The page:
PRECONSTRUCTION & INVESTMENT OPPORTUNITIES from  only $35K in Playa del Coco & Limon.  Loft Condos from $80K.  Walk  to Beach!  Easy Financing. Low $ Down.
 Many Homes &  Townhomes available IN ALL AREAS for IMMEDIATE OCCUPANCY.  


Our new five-star food and restaurant page
with the observations of Dr. Lenny Karpman
Click HERE!


Optimism and faith is reflected in this Tico phrase
No hay mal que por bien no venga

“There is never a bad thing that doesn’t bring something good along with it.” This dicho has much the same meaning as the expression in English, “Every cloud has a silver lining.”  On the surface both of these sayings appear quite clichéd, or précieux, as the French say. How does one explain to the tens of thousands of victims of the earthquake in Pakistan, for example, that anything good is going to come out of the terrible disaster that has befallen them?

In 1963 the Irazu volcano erupted spewing hundreds of thousands of tons of dark volcanic ash — like fine, gritty sand — all across the Central Valley and beyond. I remember having to wear layers of protective clothing, boots, and tight-fitting goggles and to place a moistened handkerchief over my nose and mouth whenever I went outside. At school we were not permitted to go out to play during recess because the air was so polluted with ash.

The ash piled up like snow on streets, sidewalks, and gardens and many roofs gave way under its weight. Though soil cultivation was not possible during this time, still we kept our gardener employed with daily clearing the collected grit off our roof so as to prevent a cave in.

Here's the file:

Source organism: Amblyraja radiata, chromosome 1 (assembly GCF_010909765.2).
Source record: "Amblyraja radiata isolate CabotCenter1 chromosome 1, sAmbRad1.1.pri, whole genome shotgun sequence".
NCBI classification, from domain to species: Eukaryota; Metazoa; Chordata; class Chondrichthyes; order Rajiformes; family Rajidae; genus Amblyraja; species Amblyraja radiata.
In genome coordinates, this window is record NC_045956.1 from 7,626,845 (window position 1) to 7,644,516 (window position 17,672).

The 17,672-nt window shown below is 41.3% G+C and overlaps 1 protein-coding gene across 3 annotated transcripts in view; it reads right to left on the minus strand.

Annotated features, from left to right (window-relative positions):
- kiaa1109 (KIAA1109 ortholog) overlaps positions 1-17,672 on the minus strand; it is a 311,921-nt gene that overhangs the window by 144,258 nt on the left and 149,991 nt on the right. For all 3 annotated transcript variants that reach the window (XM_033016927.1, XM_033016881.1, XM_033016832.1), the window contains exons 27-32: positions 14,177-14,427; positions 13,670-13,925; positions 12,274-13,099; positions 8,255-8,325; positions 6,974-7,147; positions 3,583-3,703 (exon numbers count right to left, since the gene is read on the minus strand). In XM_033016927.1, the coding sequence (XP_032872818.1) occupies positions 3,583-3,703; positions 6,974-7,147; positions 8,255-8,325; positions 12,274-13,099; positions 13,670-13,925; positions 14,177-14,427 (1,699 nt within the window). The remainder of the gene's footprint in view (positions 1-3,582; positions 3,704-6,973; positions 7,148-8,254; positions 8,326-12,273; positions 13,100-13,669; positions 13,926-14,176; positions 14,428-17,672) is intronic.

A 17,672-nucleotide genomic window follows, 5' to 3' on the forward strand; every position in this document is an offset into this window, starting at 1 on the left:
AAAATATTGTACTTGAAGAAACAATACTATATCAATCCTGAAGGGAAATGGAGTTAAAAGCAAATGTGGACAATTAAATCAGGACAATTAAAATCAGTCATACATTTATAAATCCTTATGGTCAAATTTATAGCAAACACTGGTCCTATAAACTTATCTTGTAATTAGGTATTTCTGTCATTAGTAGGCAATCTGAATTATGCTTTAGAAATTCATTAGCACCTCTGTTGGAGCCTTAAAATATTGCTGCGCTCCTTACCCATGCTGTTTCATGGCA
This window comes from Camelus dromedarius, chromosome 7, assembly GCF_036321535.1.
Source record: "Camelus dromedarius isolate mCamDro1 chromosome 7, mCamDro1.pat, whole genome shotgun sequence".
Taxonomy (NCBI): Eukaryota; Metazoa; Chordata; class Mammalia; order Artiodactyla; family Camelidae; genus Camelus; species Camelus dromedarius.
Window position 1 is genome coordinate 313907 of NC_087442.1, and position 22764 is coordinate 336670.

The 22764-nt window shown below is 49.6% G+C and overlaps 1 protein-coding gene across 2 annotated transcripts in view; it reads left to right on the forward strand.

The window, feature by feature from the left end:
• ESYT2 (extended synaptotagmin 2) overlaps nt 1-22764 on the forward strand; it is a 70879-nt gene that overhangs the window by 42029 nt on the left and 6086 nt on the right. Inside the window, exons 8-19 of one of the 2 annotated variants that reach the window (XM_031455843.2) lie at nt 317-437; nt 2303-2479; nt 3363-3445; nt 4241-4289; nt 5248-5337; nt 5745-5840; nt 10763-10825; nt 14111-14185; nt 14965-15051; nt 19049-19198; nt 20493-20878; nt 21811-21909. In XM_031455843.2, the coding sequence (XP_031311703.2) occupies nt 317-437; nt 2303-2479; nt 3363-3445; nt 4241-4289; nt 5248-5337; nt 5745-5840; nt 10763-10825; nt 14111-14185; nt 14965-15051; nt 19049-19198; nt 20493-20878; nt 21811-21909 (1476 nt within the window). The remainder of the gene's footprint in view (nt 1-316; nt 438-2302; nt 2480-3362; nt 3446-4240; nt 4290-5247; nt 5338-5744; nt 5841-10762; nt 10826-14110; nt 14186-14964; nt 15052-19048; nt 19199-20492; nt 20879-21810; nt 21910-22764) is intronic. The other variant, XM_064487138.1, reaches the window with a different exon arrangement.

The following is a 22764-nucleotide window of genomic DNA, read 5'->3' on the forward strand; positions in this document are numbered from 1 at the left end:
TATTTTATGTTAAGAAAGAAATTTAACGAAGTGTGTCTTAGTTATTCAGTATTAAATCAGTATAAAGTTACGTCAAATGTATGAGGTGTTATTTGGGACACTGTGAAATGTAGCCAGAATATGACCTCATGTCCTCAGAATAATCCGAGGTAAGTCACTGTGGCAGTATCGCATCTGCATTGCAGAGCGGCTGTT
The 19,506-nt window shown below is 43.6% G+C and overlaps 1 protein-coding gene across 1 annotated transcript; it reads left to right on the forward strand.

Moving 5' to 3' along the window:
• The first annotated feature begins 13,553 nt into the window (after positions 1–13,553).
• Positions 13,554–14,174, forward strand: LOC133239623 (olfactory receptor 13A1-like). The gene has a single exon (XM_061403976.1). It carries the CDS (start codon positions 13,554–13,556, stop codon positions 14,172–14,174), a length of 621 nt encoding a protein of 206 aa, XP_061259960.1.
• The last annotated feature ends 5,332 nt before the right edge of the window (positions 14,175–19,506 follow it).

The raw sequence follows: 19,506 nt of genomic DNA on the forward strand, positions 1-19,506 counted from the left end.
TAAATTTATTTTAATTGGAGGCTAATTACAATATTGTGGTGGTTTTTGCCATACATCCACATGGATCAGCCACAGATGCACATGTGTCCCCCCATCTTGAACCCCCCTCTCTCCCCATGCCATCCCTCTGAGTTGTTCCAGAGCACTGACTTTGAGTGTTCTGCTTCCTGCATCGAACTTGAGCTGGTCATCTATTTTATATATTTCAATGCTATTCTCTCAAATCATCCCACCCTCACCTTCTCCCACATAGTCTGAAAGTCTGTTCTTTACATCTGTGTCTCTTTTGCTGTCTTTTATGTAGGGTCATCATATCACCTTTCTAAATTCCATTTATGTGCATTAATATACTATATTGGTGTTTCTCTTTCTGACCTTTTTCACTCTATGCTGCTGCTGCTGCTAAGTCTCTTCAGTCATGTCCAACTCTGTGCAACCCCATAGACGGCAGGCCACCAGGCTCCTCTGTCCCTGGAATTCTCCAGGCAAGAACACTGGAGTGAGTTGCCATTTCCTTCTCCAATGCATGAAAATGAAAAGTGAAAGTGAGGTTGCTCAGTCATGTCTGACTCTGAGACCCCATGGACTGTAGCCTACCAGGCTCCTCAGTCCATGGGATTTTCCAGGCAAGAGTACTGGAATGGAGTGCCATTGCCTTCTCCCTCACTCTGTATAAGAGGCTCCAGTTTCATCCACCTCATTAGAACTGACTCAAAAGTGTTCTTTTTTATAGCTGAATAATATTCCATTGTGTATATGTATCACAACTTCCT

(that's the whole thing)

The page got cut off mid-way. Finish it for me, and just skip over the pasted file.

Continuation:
We viewed the terrible destruction on television from Cartago, where the devastation was at its worst. The coffee, banana, and pineapple crops were all but totally lost that year.

But when I expressed my grave doubts that Costa Rica would ever recover from the disaster my mother said, “No hay mal que por bien no venga.” I admit that at first I scoffed at this Pollyannaism. My mother, however, being the patient woman she was, explained to me that volcanic ash was rich in plant-nourishing minerals and that in the end it would make the earth more fertile and productive than before.

I know the victims of hurricane Katrina or of the
way we say it

By Daniel Soto

mud slides in Guatemala might find it hard to see the good in their plight, but like most such sayings the real meaning of today’s dicho lies beneath the surface. For, rather than being a declaration of fact, no hay mal que por bien no venga is actually an expression of hope. It  gives utterance to our faith that things will be better in the future, no matter how bad they are now.

It’s been more than 40 years since Irazu exploded. Today, the mountain sides and the valley below the volcano comprise one of the richest agricultural areas in Costa Rica largely because of the 1963 eruption.

But on the way to Irazu, your route might also take you past the site of the village of Taras. The town was buried when torrential rains following the eruption brought an avalanche of volcanic mud, rock, and trees cascading down the Río Reventado. In the middle of the night this huge mass of debris reached a dam protecting the town and swept it away. Moments later Taras was no more. Now all that can be seen from the road is the very pinnacle of the steeple of the old village church poking eerily up out of the ground.